Skip to main content

How scoring works

The visitor's intent scores are calculated based on each signal's strength that the visitor has triggered.

Let's take the following intent manifest:

  • Intent: Foo
    • Signal: Query String, ?foo contains bar, strength Normal (50%).

In this situation, a visitor who visited https://mysite.com/any/page?foo=bar would receive +50 score in the Foo intent:

// uniform_trk_visitor_score cookie{ "foo": { "str": 50 } }

Signals can also have negative strength - in this case, they subtract intent score if triggered. A visitor with a 100 score in an intent that triggered would leave a signal with -50 strength with only a 50 score left, cannot reduce scores below zero.

Signals can also have the special strength value of 0. Signals with zero strength remove all score in the intent, regardless of how much there is. A visitor with 451 score in an intent who triggered a signal with 0 strength would then have 0 strength in that intent.

Scope#

A signal can set the scope of its effect.

  • Visit-scoped signals - cause a score change only for the current visit; it will remove the score after a short inactivity period.
  • Visitor-scoped signals - cause a score change for as long as the visitor does not clear their Optimize data ('forever').

Technically these are implemented by storing a score vector for each scope. These scope vectors are merged when the current visitor scores are calculated; for example, if you have dev: 25 in visitor, and dev: 75, mkt: 25 in visit, then your intent score is dev:100, mkt:25.

tip

Signals with 0 strength that remove all score in an intent are scope-specific. If that signal has scope visit, it would remove all visit score for the intent but not affect visitor score. If you wanted to clear all intent regardless of scope, you would create two signals - one for each scope - with 0 strength.

Frequency#

Signals support the concept of frequency which enables control of how often a signal may trigger. For example, you may not wish for a query string signal to continue adding more intent score if a visitor refreshes the page or for a cookie signal to continue increasing intent score every time a page is visited and the cookie is set.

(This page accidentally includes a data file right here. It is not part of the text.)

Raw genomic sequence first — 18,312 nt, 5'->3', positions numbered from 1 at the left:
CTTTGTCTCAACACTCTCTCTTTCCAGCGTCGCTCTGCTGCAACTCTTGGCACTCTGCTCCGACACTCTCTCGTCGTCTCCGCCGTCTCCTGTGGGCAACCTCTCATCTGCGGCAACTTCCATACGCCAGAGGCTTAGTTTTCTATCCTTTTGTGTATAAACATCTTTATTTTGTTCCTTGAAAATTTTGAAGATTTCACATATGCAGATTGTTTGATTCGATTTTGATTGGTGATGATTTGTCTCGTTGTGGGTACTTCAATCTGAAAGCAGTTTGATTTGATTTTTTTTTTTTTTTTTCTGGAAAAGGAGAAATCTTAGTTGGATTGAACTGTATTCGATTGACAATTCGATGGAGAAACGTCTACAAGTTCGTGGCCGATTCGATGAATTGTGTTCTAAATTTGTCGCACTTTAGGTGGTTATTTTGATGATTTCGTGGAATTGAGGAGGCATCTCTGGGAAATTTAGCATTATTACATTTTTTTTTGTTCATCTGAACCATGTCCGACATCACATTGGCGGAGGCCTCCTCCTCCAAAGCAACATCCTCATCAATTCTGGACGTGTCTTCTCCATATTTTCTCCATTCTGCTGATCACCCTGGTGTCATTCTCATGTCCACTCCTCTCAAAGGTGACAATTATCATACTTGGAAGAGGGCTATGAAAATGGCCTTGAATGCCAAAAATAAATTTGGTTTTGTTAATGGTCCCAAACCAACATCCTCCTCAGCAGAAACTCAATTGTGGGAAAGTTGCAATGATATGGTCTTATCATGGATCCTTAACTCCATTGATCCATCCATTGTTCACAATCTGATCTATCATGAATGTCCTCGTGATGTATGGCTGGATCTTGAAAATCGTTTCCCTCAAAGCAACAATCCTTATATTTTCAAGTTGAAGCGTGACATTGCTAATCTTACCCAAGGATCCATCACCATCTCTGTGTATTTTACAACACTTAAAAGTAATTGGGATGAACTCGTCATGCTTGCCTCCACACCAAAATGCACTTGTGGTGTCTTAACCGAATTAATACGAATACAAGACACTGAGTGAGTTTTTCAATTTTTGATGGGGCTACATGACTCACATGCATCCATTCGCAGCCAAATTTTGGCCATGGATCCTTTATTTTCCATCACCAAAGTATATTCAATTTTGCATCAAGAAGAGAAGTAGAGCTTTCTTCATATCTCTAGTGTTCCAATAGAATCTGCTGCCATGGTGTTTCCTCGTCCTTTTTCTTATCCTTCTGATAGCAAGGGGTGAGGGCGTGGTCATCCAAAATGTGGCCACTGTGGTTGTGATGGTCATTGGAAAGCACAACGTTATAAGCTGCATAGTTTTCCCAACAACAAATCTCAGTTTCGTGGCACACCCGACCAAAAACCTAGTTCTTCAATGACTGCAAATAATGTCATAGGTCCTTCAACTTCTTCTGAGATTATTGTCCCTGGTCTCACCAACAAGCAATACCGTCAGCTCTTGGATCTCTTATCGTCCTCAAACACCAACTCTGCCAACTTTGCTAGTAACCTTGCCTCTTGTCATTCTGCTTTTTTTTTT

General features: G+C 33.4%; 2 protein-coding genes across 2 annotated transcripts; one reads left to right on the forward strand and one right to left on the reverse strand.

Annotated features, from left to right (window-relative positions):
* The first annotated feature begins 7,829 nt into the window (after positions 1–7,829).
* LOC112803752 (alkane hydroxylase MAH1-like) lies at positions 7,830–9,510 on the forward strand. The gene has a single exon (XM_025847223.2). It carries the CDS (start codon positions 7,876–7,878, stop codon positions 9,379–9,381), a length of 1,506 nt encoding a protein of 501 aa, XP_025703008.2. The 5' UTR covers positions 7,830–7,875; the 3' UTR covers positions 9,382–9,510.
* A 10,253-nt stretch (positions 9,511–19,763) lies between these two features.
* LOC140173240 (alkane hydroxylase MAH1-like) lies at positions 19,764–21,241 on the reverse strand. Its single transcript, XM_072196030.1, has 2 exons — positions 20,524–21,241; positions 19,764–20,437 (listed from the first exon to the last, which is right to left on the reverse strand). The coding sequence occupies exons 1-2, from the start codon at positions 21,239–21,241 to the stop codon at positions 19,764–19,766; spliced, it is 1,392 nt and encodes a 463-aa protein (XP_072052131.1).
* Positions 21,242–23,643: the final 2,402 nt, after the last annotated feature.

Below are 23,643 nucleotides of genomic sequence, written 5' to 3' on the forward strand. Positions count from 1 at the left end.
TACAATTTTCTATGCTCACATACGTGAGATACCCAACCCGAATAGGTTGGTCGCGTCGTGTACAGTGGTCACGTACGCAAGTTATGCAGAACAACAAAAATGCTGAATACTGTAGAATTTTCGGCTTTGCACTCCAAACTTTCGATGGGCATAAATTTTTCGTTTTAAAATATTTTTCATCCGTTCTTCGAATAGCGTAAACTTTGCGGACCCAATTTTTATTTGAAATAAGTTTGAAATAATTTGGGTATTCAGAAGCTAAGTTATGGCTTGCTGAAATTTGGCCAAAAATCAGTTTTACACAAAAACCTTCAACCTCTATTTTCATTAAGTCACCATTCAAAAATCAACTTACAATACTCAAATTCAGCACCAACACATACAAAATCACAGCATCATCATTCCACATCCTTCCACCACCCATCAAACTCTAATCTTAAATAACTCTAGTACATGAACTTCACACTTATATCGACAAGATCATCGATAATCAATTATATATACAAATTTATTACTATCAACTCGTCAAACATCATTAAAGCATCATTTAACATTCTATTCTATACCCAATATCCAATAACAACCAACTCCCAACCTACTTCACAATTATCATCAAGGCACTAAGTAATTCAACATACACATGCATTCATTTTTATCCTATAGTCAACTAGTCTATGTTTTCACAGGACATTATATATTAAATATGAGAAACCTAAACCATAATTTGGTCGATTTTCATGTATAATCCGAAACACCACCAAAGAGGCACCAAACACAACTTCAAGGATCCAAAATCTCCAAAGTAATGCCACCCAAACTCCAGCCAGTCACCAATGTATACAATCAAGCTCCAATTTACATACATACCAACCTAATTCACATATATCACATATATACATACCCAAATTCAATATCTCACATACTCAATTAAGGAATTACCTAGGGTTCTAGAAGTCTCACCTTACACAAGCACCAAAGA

• Visit frequency signals can fire at most once per visit.
  • Once frequency signals can fire, at most, once per visitor unless the visitor clears their Optimize data.
  • Always frequency signals fire every time they evaluate to true.

Behavior Scoring#

Behavior signals have special scoring rules because:

Behavior Signals Have Two Strength Values#

The behavior signal added to the intent has a strength value as does the intent tag on the content. It provides independent control over how strong a signal behavior is and how strongly correlated a tagged piece of content is to the intent.

We might say that behavior is a Strong signal in the dev intent but that an intent tag on a technical author is a Weak indicator of interest in dev. This is because the technical author might write about more than dev-related content.

Behavior intents' two strengths are combined as an average. For example, if the intent strength is 50% and the tag strength is 75%, the base final strength is (50 + 75) / 2 = 62.5, which turns into 62.5 score added to the visitor's intent.

One Route Can Have Many Content Items with Intent Tags#

Visiting a news release page might have an intent tag on the release copy itself, the release's author(s), or a call to the action shown with the release. In this situation, Optimize dilutes each behavior score's strength based on the number of behaviors being tracked. For example, suppose we have the following behaviors:

  • Author: Intent dev, strength 50, intent tag strength 50
  • News release: Intent marketer, strength 50, intent tag strength 50
  • Call to action: Intent dev, strength 50, intent tag strength 100

First, we scale the tags by their two strength values as discussed above:

  • Author: dev 50 ((50 + 50)/2)
  • News release: marketer 50 ((50 + 50)/2)
  • Call to action: dev 75 ((50 + 100)/2)

Next, we divide each score by the number of behaviors being tracked - so we divide each scaled score by 3 in this case:

  • Author: dev 16.66 (50/3)
  • News release: marketer 16.66 (50/3)
  • Call to action: dev 25 (75/3)

Finally, we sum the scores for each intent, resulting in a net intent score change of:

  • dev 41.66 (16.66 + 25)
  • marketer 16.66

This dilution prevents a single page with several behavior tags from overwhelming the strength of other signals.

Decay#

Uniform Optimize will automatically decay intent strength over time calculated when a new visit occurs. The default decay algorithm will cause intent scores to wither over a 30-day time scale based on the time since the previous visit.

This is not an absolute time scale - frequent visits will cause less overall decay, for example, given a visitor with a100 score in an intent:

  • Visitor returns after 30 days: they have 0 score in that intent.
  • Visitor returns after 10 days: they have 66 score in that intent.
  • Visitor returns daily for 10 days: each day they return, they will lose 1/30 of their remaining intent score:
    • On day 2, 100 * 0.966 = 96.66
    • On day 3, 96.66 * 0.966 = 93.44
    • ...
    • On day 10, 76.24 - more than the 66 they would have without the daily engagement
tip

Intent decay is done on an absolute time scale: the decay amount is calculated by the exact amount of time since the last interaction, not whole days.